Report spotlights wholesale rather than retail price of fuel
The increasing margins being seen by oil refiners are a big cause of the recent record pump prices, analysis has shown.
The Competition and Markets Authority (CMA) says that “the ‘refining spread’ tripled in the last year, growing from 10p to nearly 35p per litre.”
This spread is the difference between the crude oil price and the wholesale price of petrol and diesel as it leaves the refinery.
The CMA says that the ‘retailer spread’ – the difference between the wholesale price and the price charged to motorists – “fluctuated but remained about 10p per litre on average.”
The study – ordered by government – also concluded that a rising oil price also played a part in the financial pain drivers are feeling on the forecourt.
Figures from data firm Experian show the average price of a litre of petrol at UK forecourts on Thursday was 190.8p, with diesel at 198.6p per litre.
Steve Gooding, director of the RAC Foundation, said:“Understandably it is always retailers who come under the spot light when pump prices are rising but this shows a lot of the price action goes on out of sight further up the supply chain. This report is welcome but let’s not forget that the biggest single driver of the cost of fuel is the chancellor who quietly takes more than 40% of what we pay every time we fill up with petrol and diesel. “Our research has revealed that countries such as Austria already have sensible rules in place that mandate the open and timely availability of fuel prices so consumers can confidently identify the best prices conveniently available to them – we’d heartily endorse the same approach being implemented here.”
The price of Brent crude oil rose as high as $137 per barrel after Russia invaded Ukraine and is currently around $105.
The CMA decided that “in light of some of the concerns found and the urgency of the situation, the Competition and Markets Authority (CMA) has today launched a market study that will examine the road fuel market in more depth, making full use of its compulsory information gathering powers. An interim update will be published in the autumn.”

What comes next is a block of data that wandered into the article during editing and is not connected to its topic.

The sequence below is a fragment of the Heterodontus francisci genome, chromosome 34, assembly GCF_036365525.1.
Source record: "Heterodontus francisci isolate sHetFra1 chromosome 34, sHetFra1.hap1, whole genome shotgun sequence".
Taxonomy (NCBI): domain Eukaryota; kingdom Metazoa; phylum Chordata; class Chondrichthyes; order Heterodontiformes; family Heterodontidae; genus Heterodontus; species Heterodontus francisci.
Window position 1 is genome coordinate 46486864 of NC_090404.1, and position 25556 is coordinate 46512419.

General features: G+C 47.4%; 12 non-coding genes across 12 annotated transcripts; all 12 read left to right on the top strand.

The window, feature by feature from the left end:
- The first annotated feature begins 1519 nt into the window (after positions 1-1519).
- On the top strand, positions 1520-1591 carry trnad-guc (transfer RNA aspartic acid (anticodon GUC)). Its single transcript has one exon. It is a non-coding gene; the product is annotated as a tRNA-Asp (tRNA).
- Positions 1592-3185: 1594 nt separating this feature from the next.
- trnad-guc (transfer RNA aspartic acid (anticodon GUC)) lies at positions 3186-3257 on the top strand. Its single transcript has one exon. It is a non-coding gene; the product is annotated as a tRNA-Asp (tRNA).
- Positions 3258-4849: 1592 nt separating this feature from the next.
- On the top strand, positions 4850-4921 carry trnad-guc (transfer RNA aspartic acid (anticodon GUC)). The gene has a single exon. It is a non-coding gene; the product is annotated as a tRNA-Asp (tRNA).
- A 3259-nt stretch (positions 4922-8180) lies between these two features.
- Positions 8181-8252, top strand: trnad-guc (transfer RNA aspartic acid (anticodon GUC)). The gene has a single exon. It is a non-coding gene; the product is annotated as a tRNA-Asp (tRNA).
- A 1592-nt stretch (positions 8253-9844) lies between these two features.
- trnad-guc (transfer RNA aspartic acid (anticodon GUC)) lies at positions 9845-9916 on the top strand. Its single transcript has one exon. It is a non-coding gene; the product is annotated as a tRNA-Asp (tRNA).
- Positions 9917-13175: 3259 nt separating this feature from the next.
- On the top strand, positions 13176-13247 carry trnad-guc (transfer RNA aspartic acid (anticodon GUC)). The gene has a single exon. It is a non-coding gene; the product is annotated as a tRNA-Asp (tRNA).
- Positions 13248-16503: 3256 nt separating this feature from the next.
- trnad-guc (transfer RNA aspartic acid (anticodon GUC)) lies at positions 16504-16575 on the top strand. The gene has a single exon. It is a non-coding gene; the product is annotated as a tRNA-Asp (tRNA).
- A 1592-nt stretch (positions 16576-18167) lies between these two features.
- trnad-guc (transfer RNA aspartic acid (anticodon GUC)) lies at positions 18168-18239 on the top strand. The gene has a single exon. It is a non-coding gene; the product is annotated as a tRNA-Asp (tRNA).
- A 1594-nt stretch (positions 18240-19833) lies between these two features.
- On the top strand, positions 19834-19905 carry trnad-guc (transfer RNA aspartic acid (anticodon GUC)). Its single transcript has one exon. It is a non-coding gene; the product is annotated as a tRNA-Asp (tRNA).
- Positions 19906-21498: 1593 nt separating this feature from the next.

A spokesman for UKPIA, a trade association representing the fuel sector, including refineries, told the Press Association:
“As the findings of the review show, the UK typically benefits from a competitive domestic supply chain and prices tend to be most affected by changes in crude oil prices and other supply and demand factors, which have been particularly volatile in 2022.
“Tax is also a significant cost, which accounts for a large proportion of the pump price.
“We would note that, when fuel duty and tax is excluded, UK petrol and diesel prices have been consistently among the lowest in western Europe.”
Philip Gomm – Head of External Communications – RAC Foundation
[email protected] | 07711 776448
Notes to editors:
The RAC Foundation is a transport policy and research organisation that explores the economic, mobility, safety and environmental issues relating to roads and their users.
The Foundation publishes independent and authoritative research with which it promotes informed debate and advocates policy in the interest of the responsible motorist. All the Foundation’s work is available at: www.racfoundation.org